independent artists and labels will thrive
    in this atmosphere. they will profit
    from selling cds and records and memorabili
    at live shows. the idea that radiohead
    have harmed future bands that would
    have benefited from major label promotion
    is absurd. very few legitimate artists
    benefit from anything done by a corporate
    label. radiohead have taken the next step
    in destroying the major label system,
    but that was well on its way as soon
    as napster hit the scene.

  • The research is flawed. The sample is based on only 200 people who visited the Inrainbows website. Also, they didn’t provide a margin of error, i.e. the research is crap and inconclusive.

  • the ‘research’ is also stolen network traffic off of ComScore’s spyware. What I don’t get is why everyone is reporting this like it’s real news.

  • “The results of the study, based on data obtained from ComScore’s worldwide database of 2 million people…”

    Where are you seeing “200”?

  • Rhys:
    There was another article with more detail. Out of the 2mm people that they monitored, 200 visited the Inrainbows site. The report they compiled is based those 200 people.

  • With regard to mike’s question regarding rights of release –

    Nobody really knows. It’s usually joint ownership. With the band owning their own publishing, and the label owning all recordings (released or unreleased).

    While it’s typical for a major label to be able to put together a best-of, Radiohead may have gotten EMI to drop that provision somewhere along the way. At most, EMI only has the power to “repackage” officially released pre-2004 material.

    This also means that both sides have to mutually approve the release of anything from the vaults. So, if EMI and Radiohead piss each other off, that is very bad. It means nothing “new” from the EMI years comes out. So, unless Radiohead suddenly have a buring desire to record new versions of songs like “Big Boots/Man-O’-War”, don’t expect an official release of that song for a very long time (like after the band splits up)…

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  • I totally agree with poster “onafriday510” … there was also an article on yahoo titled “Most Fans Paid $0 For Radiohead Album.” Which I think is total bs because I doubt all the dowloaders were fans, probably curious people that aren’t fans at all.

  • I wonder how many fans that paid nothing for the download purchased the box set for 40 quid (which isn’t captured in the research and would run counter to the assertion that “This shows pretty conclusively that the majority of music consumers feel that digital recorded music should be free and is not worth paying for.” Talk about gross generalizations.

    In my case, i happily paid for the box set, and figured after dropping $80, grabbing the download for free was a pretty fair deal.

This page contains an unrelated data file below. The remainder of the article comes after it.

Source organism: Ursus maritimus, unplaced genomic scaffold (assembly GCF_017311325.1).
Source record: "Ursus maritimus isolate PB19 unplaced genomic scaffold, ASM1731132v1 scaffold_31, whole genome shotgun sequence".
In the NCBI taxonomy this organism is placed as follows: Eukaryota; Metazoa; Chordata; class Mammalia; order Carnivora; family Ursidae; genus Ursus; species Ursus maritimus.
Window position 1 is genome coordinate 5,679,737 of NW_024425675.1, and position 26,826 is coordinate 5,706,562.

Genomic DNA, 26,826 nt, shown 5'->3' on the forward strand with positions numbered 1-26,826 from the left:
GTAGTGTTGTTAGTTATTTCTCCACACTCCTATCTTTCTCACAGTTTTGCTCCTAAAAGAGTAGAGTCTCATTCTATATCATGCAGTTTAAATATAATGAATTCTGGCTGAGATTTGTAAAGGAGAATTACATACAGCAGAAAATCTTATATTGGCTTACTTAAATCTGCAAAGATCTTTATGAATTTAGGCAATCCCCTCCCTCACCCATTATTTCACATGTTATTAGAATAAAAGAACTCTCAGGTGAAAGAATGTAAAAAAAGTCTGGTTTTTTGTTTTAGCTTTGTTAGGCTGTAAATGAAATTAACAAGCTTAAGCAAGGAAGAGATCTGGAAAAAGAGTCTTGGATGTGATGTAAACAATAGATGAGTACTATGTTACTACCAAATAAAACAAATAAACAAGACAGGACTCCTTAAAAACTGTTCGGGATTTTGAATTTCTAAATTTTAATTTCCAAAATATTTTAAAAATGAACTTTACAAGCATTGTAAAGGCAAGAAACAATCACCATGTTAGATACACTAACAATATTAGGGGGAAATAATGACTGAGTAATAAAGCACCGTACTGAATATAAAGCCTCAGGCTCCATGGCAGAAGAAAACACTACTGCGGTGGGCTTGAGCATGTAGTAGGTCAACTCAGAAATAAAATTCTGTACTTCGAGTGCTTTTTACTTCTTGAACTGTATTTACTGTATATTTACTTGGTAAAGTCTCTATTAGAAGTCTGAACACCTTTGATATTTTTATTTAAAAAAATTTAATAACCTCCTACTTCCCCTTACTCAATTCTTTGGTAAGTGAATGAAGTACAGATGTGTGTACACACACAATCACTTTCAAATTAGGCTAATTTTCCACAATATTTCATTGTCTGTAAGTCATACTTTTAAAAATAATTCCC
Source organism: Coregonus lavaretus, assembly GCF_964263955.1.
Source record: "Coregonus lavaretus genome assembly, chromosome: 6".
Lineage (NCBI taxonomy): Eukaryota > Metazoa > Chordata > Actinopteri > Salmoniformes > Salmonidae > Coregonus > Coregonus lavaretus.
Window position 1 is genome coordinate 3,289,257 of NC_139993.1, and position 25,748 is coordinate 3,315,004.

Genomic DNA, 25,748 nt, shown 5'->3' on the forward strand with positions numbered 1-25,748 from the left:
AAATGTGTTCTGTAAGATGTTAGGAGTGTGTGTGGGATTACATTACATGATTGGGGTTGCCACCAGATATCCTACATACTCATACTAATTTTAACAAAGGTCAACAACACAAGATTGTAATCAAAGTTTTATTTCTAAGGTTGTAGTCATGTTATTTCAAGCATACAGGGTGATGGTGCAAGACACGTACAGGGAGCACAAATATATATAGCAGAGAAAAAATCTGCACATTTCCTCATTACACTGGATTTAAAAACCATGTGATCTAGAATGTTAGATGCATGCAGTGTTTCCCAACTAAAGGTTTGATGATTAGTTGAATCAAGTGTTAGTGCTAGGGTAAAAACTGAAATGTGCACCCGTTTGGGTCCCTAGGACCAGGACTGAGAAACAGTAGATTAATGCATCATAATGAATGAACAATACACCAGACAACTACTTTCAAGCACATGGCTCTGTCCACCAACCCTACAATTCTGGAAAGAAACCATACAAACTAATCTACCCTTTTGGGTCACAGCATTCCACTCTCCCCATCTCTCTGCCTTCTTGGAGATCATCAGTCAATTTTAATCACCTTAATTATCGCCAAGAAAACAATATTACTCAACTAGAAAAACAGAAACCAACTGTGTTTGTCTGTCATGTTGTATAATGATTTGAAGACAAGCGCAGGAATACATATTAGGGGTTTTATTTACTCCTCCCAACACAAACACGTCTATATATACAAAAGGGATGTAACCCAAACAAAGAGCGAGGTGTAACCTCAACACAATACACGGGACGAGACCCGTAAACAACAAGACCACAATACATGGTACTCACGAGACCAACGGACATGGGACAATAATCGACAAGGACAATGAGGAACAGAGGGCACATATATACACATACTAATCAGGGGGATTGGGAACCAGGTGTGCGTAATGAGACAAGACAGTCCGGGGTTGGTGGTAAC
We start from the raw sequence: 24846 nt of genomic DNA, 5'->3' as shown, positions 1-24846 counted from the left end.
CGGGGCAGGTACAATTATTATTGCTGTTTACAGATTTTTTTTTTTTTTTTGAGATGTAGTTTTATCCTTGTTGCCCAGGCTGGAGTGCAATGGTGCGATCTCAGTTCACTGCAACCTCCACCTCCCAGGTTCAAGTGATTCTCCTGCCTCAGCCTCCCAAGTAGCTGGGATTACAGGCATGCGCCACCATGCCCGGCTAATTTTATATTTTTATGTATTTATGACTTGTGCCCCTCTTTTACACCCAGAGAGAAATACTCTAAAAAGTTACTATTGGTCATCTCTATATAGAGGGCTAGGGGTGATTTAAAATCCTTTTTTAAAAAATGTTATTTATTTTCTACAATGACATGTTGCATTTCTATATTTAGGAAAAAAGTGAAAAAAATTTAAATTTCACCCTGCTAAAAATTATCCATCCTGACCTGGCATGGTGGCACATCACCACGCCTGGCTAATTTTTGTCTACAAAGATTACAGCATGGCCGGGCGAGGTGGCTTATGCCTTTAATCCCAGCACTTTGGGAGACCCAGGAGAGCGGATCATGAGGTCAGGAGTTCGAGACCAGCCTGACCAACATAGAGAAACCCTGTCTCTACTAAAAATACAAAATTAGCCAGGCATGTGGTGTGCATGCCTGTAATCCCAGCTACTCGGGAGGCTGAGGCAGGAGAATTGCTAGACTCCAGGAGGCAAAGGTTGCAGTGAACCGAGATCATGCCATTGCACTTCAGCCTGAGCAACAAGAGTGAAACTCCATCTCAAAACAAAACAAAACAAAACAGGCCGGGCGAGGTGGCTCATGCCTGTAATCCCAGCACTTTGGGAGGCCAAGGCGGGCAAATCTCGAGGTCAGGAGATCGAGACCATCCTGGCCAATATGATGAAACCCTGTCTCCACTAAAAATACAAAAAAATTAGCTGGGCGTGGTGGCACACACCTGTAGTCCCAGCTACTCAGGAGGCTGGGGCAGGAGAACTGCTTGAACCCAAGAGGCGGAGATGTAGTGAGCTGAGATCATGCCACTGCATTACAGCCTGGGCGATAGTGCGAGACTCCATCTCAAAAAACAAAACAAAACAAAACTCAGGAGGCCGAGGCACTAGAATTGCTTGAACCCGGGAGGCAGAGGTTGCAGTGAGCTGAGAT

• TO YOU 3 out of 5’ers:
    Goddamn freeloadin’ sons’ o’ bitches!!!
    Is that what Radiohead means to you….nothing?

  • i got the download for free..i dont have a credit card.
    but i will get the album when its out. i have all their cds and some eps and singles…so dont kill me…

  • […] statement added: “However, they can confirm that the figures quoted by the company comScore Inc are wholly inaccurate and in no way reflect definitive market intelligence or, indeed, the true […]

  • I think the most important info to get out of any of this is that this will not work for Pop stars such as Britney Spears, etc. I don’t believe they have the kind of loyal fans that respect them as artists like I (we??) do with Radiohead and the slew of other bands I’d gladly pay for. (I still pretty much buy all my music on CD still and barely download)

  • Though it’s now been proved that this story is false, it must be noted that people like me who ordered the discbox will also be counted among those who paid nothing for the download as it was automatically free for us.

  • […] here for […]

  • this is pure shit,
    don’t you realize over half of the world doesn’t have money to do things that they would love to do?

    we live in a poor world

    yeah freeloaders sounds just bad
    i mean they aren’t a minority, so i say, the people who own the money of the world should rott in hell

  • i’m just sad

    the labels put theirselves on the ‘good’ side, and the ordinary people who can’t afford records are the ‘bad guys’, come on people, radiohead is humankind culture, i don’t know how you put a price on that, affordable for most of the world……

    why we should pay for music? that’s nonsense, when we buy a record, we’re feeding this big parasite that make regular people look like shit.

    i’m very glad radiohead quit emi or whatever, and it’s very funny seen emi doing some sort of box set, they are so desperate for selling stuffs.

    use your mind and look around you.
    i bet over half of the world doesn’t have a warmth bed at night.

  • I see all of these lame ass comments about the poor, and people that have no money…blah, blah, blah.
    You know what, if you have a damn computer to post your bitch then you have 2 bucks to pay for a download now don’t you. PISS OFF!!

  • it is true that half the population of the world lives under-nourished and in poverty… let us thank god that we can squabble about bands and record companies…. I paid 7 bucks for my download and it was worth it

  • […] statement added: “However, they can confirm that the figures quoted by the company comScore Inc are wholly inaccurate and in no way reflect definitive market intelligence or, indeed, the true […]